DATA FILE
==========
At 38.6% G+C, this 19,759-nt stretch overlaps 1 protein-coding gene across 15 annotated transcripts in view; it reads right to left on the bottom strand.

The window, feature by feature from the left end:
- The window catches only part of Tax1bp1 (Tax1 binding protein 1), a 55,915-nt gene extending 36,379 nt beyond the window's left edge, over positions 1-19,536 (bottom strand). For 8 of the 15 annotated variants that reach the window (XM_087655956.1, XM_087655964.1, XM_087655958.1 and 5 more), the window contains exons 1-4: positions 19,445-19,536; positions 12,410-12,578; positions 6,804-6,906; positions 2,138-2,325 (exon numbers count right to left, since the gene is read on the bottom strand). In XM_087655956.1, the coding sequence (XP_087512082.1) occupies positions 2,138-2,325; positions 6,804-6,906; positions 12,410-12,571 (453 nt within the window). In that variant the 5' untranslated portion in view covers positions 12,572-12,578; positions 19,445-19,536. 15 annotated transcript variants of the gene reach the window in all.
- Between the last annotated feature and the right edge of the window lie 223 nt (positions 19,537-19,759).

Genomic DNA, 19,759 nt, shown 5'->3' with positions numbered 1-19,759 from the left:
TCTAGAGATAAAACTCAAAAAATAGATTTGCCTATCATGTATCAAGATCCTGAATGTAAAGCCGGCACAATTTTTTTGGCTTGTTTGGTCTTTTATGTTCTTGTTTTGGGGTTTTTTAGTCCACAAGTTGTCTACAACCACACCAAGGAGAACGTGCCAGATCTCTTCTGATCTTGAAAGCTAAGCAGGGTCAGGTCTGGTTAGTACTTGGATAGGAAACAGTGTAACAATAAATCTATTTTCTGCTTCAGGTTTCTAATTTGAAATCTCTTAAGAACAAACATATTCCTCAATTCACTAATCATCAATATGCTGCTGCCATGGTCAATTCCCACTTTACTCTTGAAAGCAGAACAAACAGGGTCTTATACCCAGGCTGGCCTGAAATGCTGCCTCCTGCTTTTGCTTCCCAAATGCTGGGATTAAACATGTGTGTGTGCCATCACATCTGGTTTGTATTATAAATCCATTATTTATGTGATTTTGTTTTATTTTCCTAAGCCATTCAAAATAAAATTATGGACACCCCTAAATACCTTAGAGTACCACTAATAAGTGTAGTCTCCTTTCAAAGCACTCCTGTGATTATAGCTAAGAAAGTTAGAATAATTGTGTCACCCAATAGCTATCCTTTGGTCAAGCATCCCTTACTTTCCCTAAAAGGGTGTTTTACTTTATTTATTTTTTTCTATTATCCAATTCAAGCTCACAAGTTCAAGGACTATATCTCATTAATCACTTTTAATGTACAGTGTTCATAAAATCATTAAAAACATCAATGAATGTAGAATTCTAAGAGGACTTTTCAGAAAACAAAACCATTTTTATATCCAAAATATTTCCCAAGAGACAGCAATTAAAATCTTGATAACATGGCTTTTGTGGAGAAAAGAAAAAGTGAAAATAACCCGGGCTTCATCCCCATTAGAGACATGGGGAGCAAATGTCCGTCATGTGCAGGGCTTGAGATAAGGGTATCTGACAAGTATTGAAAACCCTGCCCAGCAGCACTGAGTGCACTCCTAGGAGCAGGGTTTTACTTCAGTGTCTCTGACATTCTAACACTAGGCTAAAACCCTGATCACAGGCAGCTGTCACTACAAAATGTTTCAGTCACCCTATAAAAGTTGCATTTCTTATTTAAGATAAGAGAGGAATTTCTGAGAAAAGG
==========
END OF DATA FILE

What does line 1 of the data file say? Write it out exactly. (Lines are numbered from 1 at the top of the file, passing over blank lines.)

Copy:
At 38.6% G+C, this 19,759-nt stretch overlaps 1 protein-coding gene across 15 annotated transcripts in view; it reads right to left on the bottom strand.